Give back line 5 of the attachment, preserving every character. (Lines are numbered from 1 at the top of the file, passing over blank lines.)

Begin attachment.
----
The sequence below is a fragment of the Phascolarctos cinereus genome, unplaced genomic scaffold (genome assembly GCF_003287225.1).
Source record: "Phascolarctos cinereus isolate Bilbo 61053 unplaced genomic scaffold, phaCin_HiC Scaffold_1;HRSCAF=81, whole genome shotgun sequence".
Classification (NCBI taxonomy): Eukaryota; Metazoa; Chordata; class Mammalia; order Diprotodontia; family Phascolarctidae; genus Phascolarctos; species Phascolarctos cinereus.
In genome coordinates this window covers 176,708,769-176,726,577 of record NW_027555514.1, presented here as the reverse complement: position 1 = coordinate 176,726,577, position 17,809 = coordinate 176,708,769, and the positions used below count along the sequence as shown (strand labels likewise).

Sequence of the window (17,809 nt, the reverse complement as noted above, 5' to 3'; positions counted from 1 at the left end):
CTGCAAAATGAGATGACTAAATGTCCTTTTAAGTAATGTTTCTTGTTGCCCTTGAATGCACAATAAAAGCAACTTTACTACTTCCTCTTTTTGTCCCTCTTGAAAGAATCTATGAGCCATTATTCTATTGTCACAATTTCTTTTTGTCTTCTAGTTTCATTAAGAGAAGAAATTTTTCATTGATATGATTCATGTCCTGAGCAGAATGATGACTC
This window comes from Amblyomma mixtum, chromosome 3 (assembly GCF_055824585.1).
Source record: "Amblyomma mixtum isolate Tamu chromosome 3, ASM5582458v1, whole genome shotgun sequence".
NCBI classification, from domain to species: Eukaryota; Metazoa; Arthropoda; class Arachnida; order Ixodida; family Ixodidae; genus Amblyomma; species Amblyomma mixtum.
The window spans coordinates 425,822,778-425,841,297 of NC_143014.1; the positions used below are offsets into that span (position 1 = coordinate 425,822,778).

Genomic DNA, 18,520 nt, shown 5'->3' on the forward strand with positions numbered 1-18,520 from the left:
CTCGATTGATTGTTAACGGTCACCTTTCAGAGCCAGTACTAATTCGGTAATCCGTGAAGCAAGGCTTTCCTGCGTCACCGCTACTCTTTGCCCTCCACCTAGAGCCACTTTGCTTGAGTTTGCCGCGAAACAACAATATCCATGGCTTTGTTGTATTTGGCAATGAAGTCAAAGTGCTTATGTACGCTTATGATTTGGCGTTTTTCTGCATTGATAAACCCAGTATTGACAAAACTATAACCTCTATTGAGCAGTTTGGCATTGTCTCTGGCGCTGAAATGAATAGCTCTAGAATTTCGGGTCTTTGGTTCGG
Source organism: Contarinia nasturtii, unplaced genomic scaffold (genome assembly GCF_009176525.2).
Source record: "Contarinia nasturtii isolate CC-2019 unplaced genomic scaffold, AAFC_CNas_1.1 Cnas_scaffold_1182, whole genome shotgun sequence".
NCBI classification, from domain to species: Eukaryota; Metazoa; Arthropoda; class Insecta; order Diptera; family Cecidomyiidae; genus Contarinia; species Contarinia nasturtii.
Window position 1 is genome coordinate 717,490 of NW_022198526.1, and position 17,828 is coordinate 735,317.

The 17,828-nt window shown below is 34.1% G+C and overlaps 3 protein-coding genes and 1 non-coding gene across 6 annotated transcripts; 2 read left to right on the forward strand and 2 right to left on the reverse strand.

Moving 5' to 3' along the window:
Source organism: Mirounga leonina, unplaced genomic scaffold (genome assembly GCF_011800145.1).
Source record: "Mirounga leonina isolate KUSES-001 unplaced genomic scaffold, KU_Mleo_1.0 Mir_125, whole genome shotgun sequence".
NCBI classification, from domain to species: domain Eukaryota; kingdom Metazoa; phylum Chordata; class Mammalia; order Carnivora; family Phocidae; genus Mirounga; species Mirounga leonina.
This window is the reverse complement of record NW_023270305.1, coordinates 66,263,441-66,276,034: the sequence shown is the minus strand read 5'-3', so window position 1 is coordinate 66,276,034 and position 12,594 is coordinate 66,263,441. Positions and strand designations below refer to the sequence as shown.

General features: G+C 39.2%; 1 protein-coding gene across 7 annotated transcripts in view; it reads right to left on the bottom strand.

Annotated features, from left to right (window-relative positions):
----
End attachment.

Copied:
Sequence of the window (17,809 nt, the reverse complement as noted above, 5' to 3'; positions counted from 1 at the left end):